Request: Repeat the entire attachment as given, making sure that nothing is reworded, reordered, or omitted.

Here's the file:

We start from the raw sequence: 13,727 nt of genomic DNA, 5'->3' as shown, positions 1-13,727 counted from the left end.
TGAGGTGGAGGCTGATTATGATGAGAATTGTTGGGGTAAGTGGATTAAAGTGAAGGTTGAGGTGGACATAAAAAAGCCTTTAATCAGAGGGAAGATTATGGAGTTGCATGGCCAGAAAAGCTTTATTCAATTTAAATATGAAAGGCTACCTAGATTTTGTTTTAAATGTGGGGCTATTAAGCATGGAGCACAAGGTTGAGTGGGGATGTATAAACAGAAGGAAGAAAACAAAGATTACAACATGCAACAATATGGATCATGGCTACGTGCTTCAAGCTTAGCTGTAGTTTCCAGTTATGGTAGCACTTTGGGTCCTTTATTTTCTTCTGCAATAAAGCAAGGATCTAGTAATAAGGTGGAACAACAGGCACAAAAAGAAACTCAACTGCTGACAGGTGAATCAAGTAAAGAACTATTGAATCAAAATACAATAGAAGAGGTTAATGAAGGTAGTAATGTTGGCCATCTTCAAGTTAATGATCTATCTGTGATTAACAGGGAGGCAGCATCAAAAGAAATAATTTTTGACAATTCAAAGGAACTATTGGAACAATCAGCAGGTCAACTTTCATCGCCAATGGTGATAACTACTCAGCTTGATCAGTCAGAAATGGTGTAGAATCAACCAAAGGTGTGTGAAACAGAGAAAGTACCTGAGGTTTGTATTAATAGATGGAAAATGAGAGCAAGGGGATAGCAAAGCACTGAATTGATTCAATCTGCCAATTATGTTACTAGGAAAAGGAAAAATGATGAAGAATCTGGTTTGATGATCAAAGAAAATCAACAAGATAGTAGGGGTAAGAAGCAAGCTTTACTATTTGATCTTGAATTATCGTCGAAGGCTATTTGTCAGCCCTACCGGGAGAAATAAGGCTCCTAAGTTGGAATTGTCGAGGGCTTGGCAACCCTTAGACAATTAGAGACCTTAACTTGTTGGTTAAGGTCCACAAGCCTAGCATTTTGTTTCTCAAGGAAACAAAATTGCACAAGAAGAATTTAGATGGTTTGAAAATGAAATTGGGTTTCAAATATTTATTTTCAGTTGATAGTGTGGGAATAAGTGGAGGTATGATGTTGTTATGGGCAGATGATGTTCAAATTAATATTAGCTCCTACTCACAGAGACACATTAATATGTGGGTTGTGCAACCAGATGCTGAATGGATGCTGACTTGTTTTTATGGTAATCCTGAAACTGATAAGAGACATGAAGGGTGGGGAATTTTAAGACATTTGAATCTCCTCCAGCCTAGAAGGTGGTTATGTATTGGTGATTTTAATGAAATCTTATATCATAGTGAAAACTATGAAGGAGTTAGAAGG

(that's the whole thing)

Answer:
We start from the raw sequence: 13,727 nt of genomic DNA, 5'->3' as shown, positions 1-13,727 counted from the left end.
TGAGGTGGAGGCTGATTATGATGAGAATTGTTGGGGTAAGTGGATTAAAGTGAAGGTTGAGGTGGACATAAAAAAGCCTTTAATCAGAGGGAAGATTATGGAGTTGCATGGCCAGAAAAGCTTTATTCAATTTAAATATGAAAGGCTACCTAGATTTTGTTTTAAATGTGGGGCTATTAAGCATGGAGCACAAGGTTGAGTGGGGATGTATAAACAGAAGGAAGAAAACAAAGATTACAACATGCAACAATATGGATCATGGCTACGTGCTTCAAGCTTAGCTGTAGTTTCCAGTTATGGTAGCACTTTGGGTCCTTTATTTTCTTCTGCAATAAAGCAAGGATCTAGTAATAAGGTGGAACAACAGGCACAAAAAGAAACTCAACTGCTGACAGGTGAATCAAGTAAAGAACTATTGAATCAAAATACAATAGAAGAGGTTAATGAAGGTAGTAATGTTGGCCATCTTCAAGTTAATGATCTATCTGTGATTAACAGGGAGGCAGCATCAAAAGAAATAATTTTTGACAATTCAAAGGAACTATTGGAACAATCAGCAGGTCAACTTTCATCGCCAATGGTGATAACTACTCAGCTTGATCAGTCAGAAATGGTGTAGAATCAACCAAAGGTGTGTGAAACAGAGAAAGTACCTGAGGTTTGTATTAATAGATGGAAAATGAGAGCAAGGGGATAGCAAAGCACTGAATTGATTCAATCTGCCAATTATGTTACTAGGAAAAGGAAAAATGATGAAGAATCTGGTTTGATGATCAAAGAAAATCAACAAGATAGTAGGGGTAAGAAGCAAGCTTTACTATTTGATCTTGAATTATCGTCGAAGGCTATTTGTCAGCCCTACCGGGAGAAATAAGGCTCCTAAGTTGGAATTGTCGAGGGCTTGGCAACCCTTAGACAATTAGAGACCTTAACTTGTTGGTTAAGGTCCACAAGCCTAGCATTTTGTTTCTCAAGGAAACAAAATTGCACAAGAAGAATTTAGATGGTTTGAAAATGAAATTGGGTTTCAAATATTTATTTTCAGTTGATAGTGTGGGAATAAGTGGAGGTATGATGTTGTTATGGGCAGATGATGTTCAAATTAATATTAGCTCCTACTCACAGAGACACATTAATATGTGGGTTGTGCAACCAGATGCTGAATGGATGCTGACTTGTTTTTATGGTAATCCTGAAACTGATAAGAGACATGAAGGGTGGGGAATTTTAAGACATTTGAATCTCCTCCAGCCTAGAAGGTGGTTATGTATTGGTGATTTTAATGAAATCTTATATCATAGTGAAAACTATGAAGGAGTTAGAAGG